It is December 8th, 2010, and the 30th anniversary of John Lennon's death. Thirty years, twenty years, ten years, one week, one day...there hasn't been any increment of time that has given me any kind of a peaceful acceptance about why he is gone and how it happened. The best I can do on December 8th, for thirty years now, is try not to think too much about the details of that day. It doesn't ever help.

Why should it still matter so much to me, and so many others? Senseless tragedies happen everyday; bad things happen to good people, and the world pays brief attention and then moves on. I never met John Lennon and never was even in the same room or even the same city, never saw him play live. He was an image on the television and movie screen, a voice on the radio or my record player. Yet he was such a strong presence and influence in my life that he seemed like family: known, felt, loved. Why? Why him, and not some other celebrity?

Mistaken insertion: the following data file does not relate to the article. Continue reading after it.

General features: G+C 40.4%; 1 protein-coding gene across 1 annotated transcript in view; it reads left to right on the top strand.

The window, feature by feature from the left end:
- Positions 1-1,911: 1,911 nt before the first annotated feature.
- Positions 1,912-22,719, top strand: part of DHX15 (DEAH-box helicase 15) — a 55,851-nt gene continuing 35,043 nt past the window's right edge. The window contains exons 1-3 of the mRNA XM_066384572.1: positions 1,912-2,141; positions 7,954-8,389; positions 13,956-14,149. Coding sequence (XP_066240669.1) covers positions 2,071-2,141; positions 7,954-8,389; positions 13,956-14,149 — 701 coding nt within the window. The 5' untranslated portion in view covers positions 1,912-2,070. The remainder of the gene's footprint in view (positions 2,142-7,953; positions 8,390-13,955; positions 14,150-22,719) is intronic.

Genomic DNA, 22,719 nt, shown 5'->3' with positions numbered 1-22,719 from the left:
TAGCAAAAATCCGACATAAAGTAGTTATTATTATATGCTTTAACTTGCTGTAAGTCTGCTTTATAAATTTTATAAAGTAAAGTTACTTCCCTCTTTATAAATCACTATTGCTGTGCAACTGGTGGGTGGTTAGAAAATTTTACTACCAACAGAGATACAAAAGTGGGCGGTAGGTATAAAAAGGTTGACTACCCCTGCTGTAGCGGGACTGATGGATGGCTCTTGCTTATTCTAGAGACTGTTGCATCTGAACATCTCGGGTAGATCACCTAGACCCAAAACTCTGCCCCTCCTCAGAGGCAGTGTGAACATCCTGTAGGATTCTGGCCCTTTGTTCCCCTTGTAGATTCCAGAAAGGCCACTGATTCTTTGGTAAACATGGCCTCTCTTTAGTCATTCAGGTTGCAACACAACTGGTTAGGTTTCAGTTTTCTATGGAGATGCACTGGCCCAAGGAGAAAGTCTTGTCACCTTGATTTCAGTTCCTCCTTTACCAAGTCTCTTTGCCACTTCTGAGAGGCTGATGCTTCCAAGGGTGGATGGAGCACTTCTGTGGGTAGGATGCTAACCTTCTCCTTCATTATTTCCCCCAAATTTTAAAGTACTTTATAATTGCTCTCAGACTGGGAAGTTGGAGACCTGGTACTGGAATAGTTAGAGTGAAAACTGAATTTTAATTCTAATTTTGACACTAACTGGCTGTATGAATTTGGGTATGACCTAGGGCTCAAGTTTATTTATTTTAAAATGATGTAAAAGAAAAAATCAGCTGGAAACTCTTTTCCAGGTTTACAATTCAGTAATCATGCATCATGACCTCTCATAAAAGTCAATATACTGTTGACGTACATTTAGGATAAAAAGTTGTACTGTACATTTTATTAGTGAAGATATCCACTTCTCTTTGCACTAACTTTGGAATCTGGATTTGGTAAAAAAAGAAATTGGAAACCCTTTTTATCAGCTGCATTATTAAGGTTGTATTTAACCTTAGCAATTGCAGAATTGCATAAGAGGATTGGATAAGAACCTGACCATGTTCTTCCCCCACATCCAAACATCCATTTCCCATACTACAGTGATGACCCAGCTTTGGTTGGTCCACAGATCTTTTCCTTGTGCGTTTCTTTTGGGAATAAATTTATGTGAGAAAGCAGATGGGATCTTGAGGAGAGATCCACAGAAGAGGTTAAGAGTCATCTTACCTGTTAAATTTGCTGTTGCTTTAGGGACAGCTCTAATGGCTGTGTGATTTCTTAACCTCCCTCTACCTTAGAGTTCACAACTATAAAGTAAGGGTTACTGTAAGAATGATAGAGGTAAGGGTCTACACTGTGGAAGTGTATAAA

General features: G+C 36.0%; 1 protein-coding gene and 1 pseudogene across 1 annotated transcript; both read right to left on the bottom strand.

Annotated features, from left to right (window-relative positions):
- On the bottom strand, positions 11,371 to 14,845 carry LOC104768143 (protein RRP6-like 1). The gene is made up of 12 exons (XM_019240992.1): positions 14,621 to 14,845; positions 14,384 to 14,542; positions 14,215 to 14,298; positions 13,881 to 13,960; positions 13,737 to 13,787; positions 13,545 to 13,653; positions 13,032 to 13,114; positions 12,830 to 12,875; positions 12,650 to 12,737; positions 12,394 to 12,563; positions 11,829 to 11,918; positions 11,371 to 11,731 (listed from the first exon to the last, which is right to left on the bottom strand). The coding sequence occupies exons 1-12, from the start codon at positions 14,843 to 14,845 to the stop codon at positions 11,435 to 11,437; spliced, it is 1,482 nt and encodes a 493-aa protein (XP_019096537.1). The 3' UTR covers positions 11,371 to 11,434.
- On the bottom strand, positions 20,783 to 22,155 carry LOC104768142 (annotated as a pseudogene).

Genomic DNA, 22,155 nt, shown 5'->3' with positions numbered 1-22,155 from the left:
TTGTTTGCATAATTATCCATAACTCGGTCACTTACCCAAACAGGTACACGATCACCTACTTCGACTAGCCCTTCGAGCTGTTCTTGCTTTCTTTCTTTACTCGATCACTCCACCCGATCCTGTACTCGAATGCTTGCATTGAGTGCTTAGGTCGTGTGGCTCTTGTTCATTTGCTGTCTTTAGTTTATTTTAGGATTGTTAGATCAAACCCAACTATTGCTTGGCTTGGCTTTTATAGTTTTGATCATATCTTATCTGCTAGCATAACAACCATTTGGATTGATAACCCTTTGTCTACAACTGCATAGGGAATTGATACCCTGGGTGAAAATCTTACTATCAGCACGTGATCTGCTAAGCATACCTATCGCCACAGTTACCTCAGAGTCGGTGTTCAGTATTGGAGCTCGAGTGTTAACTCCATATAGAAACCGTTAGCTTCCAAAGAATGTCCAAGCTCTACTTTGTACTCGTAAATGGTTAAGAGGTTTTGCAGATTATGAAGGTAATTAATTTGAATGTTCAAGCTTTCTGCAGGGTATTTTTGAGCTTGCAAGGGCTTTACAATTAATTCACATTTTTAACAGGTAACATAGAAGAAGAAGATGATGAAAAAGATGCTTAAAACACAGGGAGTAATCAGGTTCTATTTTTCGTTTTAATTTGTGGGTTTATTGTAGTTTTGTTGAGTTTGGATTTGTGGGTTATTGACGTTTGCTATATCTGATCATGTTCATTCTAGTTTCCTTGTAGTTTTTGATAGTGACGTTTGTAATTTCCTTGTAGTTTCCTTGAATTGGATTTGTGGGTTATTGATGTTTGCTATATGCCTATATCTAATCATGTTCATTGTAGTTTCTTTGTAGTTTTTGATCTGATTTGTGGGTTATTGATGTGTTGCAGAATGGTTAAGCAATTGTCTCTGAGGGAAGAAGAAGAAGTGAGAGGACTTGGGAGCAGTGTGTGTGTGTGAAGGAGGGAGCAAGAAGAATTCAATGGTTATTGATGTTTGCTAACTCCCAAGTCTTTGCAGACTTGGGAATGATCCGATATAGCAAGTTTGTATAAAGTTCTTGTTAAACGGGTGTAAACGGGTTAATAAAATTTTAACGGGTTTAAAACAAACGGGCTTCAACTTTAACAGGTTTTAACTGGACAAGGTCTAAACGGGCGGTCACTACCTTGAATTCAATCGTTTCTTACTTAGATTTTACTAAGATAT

There are a lot of reasons, but today in his piece for the New York Times perhaps Ray Davies caught the main one:

"I thought back to when I was a 17-year-old student in the recreation room at art college and heard John sing “Twist and Shout” on the record player, and how I was blown away by his directness. How his voice cut through all the nonsense and sent a message to me that said, “If I can do it then so can you, so get up off your backside and play some rock ’n’ roll,” as if to throw down a musical gauntlet." 

This was why Lennon and the Beatles were revolutionary, not for style or politics or peace or drugs, or even the music they played.

"If I can do it, so can you."

What "it" turned out to be wasn't as important as the message behind it -- that you could break away from what was expected of you and the class you were born into, be it posh or working-class or solidly middle, and do what you love to do. Your voice can be heard. 

There really isn't anything more empowering than this concept for any of us, and nothing more deeply felt.

The Beatles, "Twist and Shout"